The visit of Russian Foreign Minister Sergei Lavrov to Beijing was closely followed not only in Russia and China, but also in the West. The rapprochement between the two countries could affect both Europe and the United States. After unsuccessful US-China talks in Alaska, Moscow and Beijing exchanged assurances of friendship and enhanced cooperation. About who does not like it – in the material of RIA Novosti.
Great Friendship – Global Governance
Sergei Lavrov’s visit to Guilin was remembered not only for the snapshot in the mask with the inscription FCKN QRNTN (“damn quarantine” – Editor’s note), but also for several loud statements. First, the Russian minister suggested leaving Western payment systems. If the United States wants to stop the technological development of Russia and China, he noted, it must become independent and not depend on the “whims of Western partners.”
Another sensation is the words about the absence of relations with Eurosoz. Europe itself tore them apart and destroyed the mechanisms of interaction, Lavrov stressed. “Our partnership with China is developing faster than what is left of contacts with European countries,” he added.
But the main topic of the visit was Russian-Chinese relations. 2021 marks the 20th anniversary of the Treaty on Good Neighborliness, Friendship and Cooperation. The ministers extended it for another five-year term. In a joint statement following the meeting, they outlined a common view of the two countries on global problems in four points: human rights, democracy, reliance on the UN Charter, and cooperation on equal terms.
Russian Foreign Minister Sergei Lavrov and Chinese Foreign Minister Wang Yi during a meeting in Guilin
The heads of the diplomatic departments also literally demonstrated their feeling of elbow grease: the media scattered shots where Sergei Lavrov and Wang Yi were posing in front of the cameras with their forearms closed.
Even the meeting place was chosen symbolic. Guilin is a small by Chinese standards (only five million inhabitants), a picturesque city in Guangxi Zhuang Autonomous Region. For most Russians, these place names do not mean anything, but in the PRC it is a reminder of the help of Soviet pilots in the struggle of the Chinese against the Japanese occupation. In Guilin, there is even a monument to Captain Ivan Babashkin who died here. On the part of Beijing, this is a gesture of courtesy and goodwill towards Moscow.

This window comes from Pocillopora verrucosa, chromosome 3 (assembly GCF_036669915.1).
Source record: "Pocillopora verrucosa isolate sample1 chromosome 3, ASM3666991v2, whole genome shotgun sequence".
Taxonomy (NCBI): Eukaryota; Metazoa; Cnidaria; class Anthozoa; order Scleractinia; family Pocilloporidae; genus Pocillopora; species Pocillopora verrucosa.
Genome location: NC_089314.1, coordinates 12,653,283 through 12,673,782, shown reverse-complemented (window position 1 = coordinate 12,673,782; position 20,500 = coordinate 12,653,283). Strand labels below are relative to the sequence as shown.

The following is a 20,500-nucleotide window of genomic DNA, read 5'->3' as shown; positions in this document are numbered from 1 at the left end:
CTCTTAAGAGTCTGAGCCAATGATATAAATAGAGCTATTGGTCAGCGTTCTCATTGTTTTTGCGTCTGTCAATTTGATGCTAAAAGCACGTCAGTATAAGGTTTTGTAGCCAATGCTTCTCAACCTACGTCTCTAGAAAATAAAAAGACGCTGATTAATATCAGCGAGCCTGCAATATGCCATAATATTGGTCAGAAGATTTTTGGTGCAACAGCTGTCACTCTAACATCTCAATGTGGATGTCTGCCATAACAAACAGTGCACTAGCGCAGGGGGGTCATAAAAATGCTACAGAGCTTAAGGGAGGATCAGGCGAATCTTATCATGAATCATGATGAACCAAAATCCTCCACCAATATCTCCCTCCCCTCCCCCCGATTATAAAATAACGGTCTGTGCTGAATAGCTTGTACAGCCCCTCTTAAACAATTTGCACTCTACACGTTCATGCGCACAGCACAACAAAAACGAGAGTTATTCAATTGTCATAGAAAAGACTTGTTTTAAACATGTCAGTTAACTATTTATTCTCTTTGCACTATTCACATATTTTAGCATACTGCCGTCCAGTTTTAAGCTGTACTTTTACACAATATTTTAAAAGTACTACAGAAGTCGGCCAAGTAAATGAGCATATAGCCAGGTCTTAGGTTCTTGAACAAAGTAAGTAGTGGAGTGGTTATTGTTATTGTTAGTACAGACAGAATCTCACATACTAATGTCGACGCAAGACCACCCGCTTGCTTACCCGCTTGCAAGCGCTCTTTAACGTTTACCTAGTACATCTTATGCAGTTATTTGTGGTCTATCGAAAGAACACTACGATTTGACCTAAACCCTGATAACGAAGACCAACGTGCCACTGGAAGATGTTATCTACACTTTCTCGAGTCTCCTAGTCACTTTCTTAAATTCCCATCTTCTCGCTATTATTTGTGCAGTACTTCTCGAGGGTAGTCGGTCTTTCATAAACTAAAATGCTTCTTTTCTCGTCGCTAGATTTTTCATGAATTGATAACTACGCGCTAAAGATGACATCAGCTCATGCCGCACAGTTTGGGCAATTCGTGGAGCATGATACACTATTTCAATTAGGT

Under the blows of sanctions
The Russian-Chinese friendship surprises few people today. For more than a decade, states have been working harmoniously on international platforms; in the UN Security Council, they almost always vote in unison, campaigning for multipolarity. Moscow and Beijing are even called “undeclared military allies.”
However, Sergey Lavrov’s current visit to China took place immediately after the failed meeting of his Chinese colleagues with American diplomats in Anchorage. The Chinese side announced that it is going to a “strategic dialogue”. Vis-a-vis this formulation was rejected, saying that they simply want to listen to the position of the PRC and present their own – in order to build relations without equivocation in the post-Trump era.
The conversation began with a skirmish, the parties exchanged accusations. The representative of China firmly declared that he would not allow to speak to himself from a position of strength, as the State Department wants. The Americans, on the other hand, decided to use the meeting as an excuse to express all their claims. Those present only heard about cooperation in passing, only when it came to the climate agenda.
The talks took place immediately after the United States imposed sanctions against China over human rights violations in the Xinjiang Uygur Autonomous Region. Immediately after the failed attempt at dialogue between Beijing and Washington, restrictions came from the EU and Canada. This did not help to restore trust between the collective West and China. In response, the PRC announced measures against the EU, which caused demonstrative bewilderment in European capitals. Some wondered if the West was pushing China and Russia closer to each other, and was it not dangerous.
West and non-West
The Russian-Chinese partnership has unprecedentedly strengthened in recent years, so the fears of the West are not far-fetched, believes Dmitry Suslov, Deputy Director of the Center for Comprehensive European and International Studies (CCEMI) at the Higher School of Economics.
“This is a unique example of two superpowers, besides neighbors, which are not guided by the logic of a zero-sum game in relation to a partner and do not consider each other’s expansion as a threat,” the expert points out.